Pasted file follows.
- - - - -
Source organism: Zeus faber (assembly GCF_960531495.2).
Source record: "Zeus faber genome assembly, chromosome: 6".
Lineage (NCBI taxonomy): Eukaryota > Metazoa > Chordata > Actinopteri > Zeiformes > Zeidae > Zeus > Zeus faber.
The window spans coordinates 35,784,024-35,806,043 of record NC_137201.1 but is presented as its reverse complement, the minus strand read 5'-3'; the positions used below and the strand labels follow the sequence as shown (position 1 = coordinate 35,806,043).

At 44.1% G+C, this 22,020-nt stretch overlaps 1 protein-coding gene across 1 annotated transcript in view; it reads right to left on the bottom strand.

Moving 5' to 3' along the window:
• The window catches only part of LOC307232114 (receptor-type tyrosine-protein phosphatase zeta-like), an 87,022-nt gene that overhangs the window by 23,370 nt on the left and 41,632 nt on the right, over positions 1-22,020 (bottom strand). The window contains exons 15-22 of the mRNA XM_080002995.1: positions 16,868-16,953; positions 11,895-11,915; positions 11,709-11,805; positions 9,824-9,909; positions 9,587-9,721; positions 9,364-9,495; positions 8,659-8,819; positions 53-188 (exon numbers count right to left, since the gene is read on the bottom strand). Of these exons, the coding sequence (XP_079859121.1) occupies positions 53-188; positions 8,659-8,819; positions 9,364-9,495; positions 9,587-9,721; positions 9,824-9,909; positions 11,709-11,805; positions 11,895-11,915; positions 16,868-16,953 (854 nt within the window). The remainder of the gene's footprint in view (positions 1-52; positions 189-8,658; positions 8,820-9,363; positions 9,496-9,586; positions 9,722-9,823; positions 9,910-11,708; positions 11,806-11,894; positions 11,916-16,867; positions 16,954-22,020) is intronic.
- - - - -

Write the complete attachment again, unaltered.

Source organism: Zeus faber (assembly GCF_960531495.2).
Source record: "Zeus faber genome assembly, chromosome: 6".
Lineage (NCBI taxonomy): Eukaryota > Metazoa > Chordata > Actinopteri > Zeiformes > Zeidae > Zeus > Zeus faber.
The window spans coordinates 35,784,024-35,806,043 of record NC_137201.1 but is presented as its reverse complement, the minus strand read 5'-3'; the positions used below and the strand labels follow the sequence as shown (position 1 = coordinate 35,806,043).

At 44.1% G+C, this 22,020-nt stretch overlaps 1 protein-coding gene across 1 annotated transcript in view; it reads right to left on the bottom strand.

Moving 5' to 3' along the window:
• The window catches only part of LOC307232114 (receptor-type tyrosine-protein phosphatase zeta-like), an 87,022-nt gene that overhangs the window by 23,370 nt on the left and 41,632 nt on the right, over positions 1-22,020 (bottom strand). The window contains exons 15-22 of the mRNA XM_080002995.1: positions 16,868-16,953; positions 11,895-11,915; positions 11,709-11,805; positions 9,824-9,909; positions 9,587-9,721; positions 9,364-9,495; positions 8,659-8,819; positions 53-188 (exon numbers count right to left, since the gene is read on the bottom strand). Of these exons, the coding sequence (XP_079859121.1) occupies positions 53-188; positions 8,659-8,819; positions 9,364-9,495; positions 9,587-9,721; positions 9,824-9,909; positions 11,709-11,805; positions 11,895-11,915; positions 16,868-16,953 (854 nt within the window). The remainder of the gene's footprint in view (positions 1-52; positions 189-8,658; positions 8,820-9,363; positions 9,496-9,586; positions 9,722-9,823; positions 9,910-11,708; positions 11,806-11,894; positions 11,916-16,867; positions 16,954-22,020) is intronic.